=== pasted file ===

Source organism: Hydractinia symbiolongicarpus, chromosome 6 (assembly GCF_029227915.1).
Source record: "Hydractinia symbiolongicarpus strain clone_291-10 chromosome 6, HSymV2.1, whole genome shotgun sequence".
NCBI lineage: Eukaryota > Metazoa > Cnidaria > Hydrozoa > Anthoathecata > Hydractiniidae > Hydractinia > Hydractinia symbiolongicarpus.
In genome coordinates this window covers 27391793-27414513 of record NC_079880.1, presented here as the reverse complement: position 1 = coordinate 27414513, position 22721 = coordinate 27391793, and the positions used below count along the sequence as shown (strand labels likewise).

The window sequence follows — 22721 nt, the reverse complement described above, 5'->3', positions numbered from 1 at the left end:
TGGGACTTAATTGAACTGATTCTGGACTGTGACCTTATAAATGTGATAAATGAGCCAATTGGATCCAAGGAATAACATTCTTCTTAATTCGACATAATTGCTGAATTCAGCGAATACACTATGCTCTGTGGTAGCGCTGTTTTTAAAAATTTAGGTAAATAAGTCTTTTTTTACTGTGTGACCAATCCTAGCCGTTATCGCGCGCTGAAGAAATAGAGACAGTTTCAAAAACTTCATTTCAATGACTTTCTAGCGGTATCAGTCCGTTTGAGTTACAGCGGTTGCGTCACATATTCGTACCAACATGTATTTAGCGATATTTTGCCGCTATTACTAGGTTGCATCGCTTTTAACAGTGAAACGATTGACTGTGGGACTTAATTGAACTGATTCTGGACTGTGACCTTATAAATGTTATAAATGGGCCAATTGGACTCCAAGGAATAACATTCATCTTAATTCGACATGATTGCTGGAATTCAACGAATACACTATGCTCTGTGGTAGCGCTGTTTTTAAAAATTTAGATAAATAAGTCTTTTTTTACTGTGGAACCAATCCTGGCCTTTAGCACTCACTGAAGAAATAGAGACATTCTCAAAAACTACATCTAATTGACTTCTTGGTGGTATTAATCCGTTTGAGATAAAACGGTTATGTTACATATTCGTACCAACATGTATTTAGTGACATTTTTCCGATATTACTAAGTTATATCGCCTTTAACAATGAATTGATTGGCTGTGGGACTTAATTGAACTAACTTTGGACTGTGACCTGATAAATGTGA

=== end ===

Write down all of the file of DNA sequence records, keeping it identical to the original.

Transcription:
Source organism: Hydractinia symbiolongicarpus, chromosome 6 (assembly GCF_029227915.1).
Source record: "Hydractinia symbiolongicarpus strain clone_291-10 chromosome 6, HSymV2.1, whole genome shotgun sequence".
NCBI lineage: Eukaryota > Metazoa > Cnidaria > Hydrozoa > Anthoathecata > Hydractiniidae > Hydractinia > Hydractinia symbiolongicarpus.
In genome coordinates this window covers 27391793-27414513 of record NC_079880.1, presented here as the reverse complement: position 1 = coordinate 27414513, position 22721 = coordinate 27391793, and the positions used below count along the sequence as shown (strand labels likewise).

The window sequence follows — 22721 nt, the reverse complement described above, 5'->3', positions numbered from 1 at the left end:
TGGGACTTAATTGAACTGATTCTGGACTGTGACCTTATAAATGTGATAAATGAGCCAATTGGATCCAAGGAATAACATTCTTCTTAATTCGACATAATTGCTGAATTCAGCGAATACACTATGCTCTGTGGTAGCGCTGTTTTTAAAAATTTAGGTAAATAAGTCTTTTTTTACTGTGTGACCAATCCTAGCCGTTATCGCGCGCTGAAGAAATAGAGACAGTTTCAAAAACTTCATTTCAATGACTTTCTAGCGGTATCAGTCCGTTTGAGTTACAGCGGTTGCGTCACATATTCGTACCAACATGTATTTAGCGATATTTTGCCGCTATTACTAGGTTGCATCGCTTTTAACAGTGAAACGATTGACTGTGGGACTTAATTGAACTGATTCTGGACTGTGACCTTATAAATGTTATAAATGGGCCAATTGGACTCCAAGGAATAACATTCATCTTAATTCGACATGATTGCTGGAATTCAACGAATACACTATGCTCTGTGGTAGCGCTGTTTTTAAAAATTTAGATAAATAAGTCTTTTTTTACTGTGGAACCAATCCTGGCCTTTAGCACTCACTGAAGAAATAGAGACATTCTCAAAAACTACATCTAATTGACTTCTTGGTGGTATTAATCCGTTTGAGATAAAACGGTTATGTTACATATTCGTACCAACATGTATTTAGTGACATTTTTCCGATATTACTAAGTTATATCGCCTTTAACAATGAATTGATTGGCTGTGGGACTTAATTGAACTAACTTTGGACTGTGACCTGATAAATGTGA